Can rookie Austin Jackson fill Curtis Granderson’s shoes?
Curtis Granderson was a favorite in Detroit and that made the deal that sent him to the New York Yankees that much tougher. It was easy to like Granderson because he was such an exciting player. He was aggressive on the bases (which resulted in all of those triples) and he made some Web Gem-quality catches in the outfield. Still, 2009 showed some chinks in Granderson’s armor. While his home runs were up, his OPS dipped below .800 for the first time since his first full season in 2006. In addition, by a few different metrics, his defense wasn’t as strong either.
Then he was traded. Mostly because the Tigers locked him up to some long-term money, Granderson was sent to the New York Yankees in the big Winter Meetings deal. That left a big void in center field that the Tigers are hoping rookie Jackson can fill. My initial thoughts were that Jackson would start in the season in Triple-A and the Tigers would go with the more experienced Clete Thomas, but a .341 spring batting average has all but locked Jackson in as the Tigers' Opening Day center fielder. Even more interesting is that the speedy Jackson will be hitting as the team’s leadoff man. Jackson strikes out a lo,t but he also gets his share of walks (.356 minor league career OBP) so he isn't a poor choice at leadoff.
Like Sizemore, the Tigers will keep Jackson on a short leash. He’ll get his time if he’s getting the job done, but the Tigers might be quick to go to one of their alternatives (like Thomas or Casper Wells) if Jackson struggles out of the gate.
Can Magglio Ordonez find his power?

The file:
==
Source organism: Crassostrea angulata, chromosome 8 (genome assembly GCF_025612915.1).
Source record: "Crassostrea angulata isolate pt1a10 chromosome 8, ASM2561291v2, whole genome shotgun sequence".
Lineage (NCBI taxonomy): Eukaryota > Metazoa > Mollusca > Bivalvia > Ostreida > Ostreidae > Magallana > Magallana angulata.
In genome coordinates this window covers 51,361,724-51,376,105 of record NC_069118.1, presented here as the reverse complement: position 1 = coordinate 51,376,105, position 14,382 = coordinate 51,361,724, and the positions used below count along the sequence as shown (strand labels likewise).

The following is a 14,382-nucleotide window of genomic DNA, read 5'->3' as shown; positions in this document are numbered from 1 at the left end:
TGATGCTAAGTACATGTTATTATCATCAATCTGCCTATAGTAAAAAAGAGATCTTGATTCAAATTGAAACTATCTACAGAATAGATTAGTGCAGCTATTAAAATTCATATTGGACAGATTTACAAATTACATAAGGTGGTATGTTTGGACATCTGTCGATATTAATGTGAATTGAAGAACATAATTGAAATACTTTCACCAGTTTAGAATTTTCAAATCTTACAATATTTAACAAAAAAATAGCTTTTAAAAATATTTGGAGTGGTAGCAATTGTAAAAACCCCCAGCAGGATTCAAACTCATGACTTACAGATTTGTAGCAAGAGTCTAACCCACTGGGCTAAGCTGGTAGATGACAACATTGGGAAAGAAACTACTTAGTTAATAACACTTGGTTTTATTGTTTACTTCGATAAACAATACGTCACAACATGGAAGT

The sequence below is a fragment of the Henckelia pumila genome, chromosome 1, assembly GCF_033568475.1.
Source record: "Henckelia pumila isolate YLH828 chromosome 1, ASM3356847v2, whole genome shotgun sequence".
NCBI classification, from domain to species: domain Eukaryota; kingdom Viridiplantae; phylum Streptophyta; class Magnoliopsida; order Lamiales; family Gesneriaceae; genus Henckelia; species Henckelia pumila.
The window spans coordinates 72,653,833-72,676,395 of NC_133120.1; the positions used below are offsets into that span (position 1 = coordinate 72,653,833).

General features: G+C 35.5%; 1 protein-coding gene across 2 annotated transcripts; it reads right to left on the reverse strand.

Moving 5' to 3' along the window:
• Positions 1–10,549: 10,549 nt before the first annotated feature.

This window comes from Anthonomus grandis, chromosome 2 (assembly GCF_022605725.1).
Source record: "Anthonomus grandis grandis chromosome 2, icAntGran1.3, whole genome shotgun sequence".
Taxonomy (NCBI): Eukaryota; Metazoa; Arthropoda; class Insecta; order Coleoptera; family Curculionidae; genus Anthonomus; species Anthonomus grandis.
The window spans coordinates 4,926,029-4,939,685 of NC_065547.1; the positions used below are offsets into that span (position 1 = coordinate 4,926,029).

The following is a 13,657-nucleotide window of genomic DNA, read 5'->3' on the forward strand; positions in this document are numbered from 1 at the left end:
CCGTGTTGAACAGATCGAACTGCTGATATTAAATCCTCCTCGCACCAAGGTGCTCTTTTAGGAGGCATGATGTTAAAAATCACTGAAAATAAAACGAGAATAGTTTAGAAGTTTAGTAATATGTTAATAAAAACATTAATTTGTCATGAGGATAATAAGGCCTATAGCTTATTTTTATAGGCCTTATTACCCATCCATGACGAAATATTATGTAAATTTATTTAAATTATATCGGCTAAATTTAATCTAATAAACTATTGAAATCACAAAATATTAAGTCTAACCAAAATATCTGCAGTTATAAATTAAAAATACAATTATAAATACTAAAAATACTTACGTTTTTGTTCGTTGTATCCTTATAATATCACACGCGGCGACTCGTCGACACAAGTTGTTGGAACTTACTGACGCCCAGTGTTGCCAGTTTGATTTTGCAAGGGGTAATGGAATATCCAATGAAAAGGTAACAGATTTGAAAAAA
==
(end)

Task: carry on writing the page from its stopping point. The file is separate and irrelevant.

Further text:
Ordonez had been relatively healthy from 2006 through 2008. During that time he drove in at least 103 runs every season and he won the batting title in 2007 in what could have been an MVP season had it not been for Alex Rodriguez. Then in 2009, his .428 slugging percentage was his worst since his first full season way back in 1998. Ordonez’ 30 home run power was most likely left in Chicago, but nobody expected him to rack up 518 plate appearances and pick up just 35 extra base hits like he did in 2009
Of course a lot was made out of his second half .375 batting average as an indication that he was back. This turned out to be a double-edged sword because it forced the Tigers’ hand by playing him and letting his 2009 option vest. Now the Tigers are paying Ordonez $18 million in 2010 for what looks like nothing more then a solid table setter unless Ordonez finds the pop in his bat.
One point against Ordonez was that his second half batting average on balls in play was an unsustainable .400. Ordonez’s batted ball numbers are mixed. He did have an above average 21 percent line drive rate in 2009 which means some of the pop is still there, but he also had an above average 51 percent ground ball rate. Without a lot of speed, Ordonez isn’t going to be legging out many ground ball singles and the lack of speed also means that some of those line drives are just nicely hit singles instead of doubles. Finally, Ordonez has had a solid spring. He’s hitting .333 with two home runs and two doubles.
If we look at THT Forecasts, Oliver has Ordonez hitting 17 home runs and posting an .862 OPS but that’s based on 623 plate appearances. If Ordonez plays too much, he’ll have his final option year vest. My bet is Ordonez falls short of both of those marks and while he’ll contribute to the team’s success, he won’t come anywhere near his 2008 numbers and 15 home runs will be a good benchmark for him to strive for.
Do the Tigers have enough to compete in a weak American League Central?
The short answer is yes. I think the Tigers are a slightly better team than they were in 2009 and the other two teams that should contend in the AL Central, the Chicago White Sox and Minnesota Twins, aren’t noticeably better then they were last year either. A solid start will go a long way toward the Tigers making some noise, but a strong finish will be equally necessary. Still, there’s also the chance that if the Tigers struggle early, guys like Ordonez, Robertson and Willis are shipped off in trades. Still, I see the Tigers winning between 80-90 games and being in the mix for the 2010 season.
Brian Borawski is a member of SABR's Business of Baseball Committee and writes about the Detroit Tigers at his own website, TigerBlog. He welcomes comments, questions and suggestions via e-mail.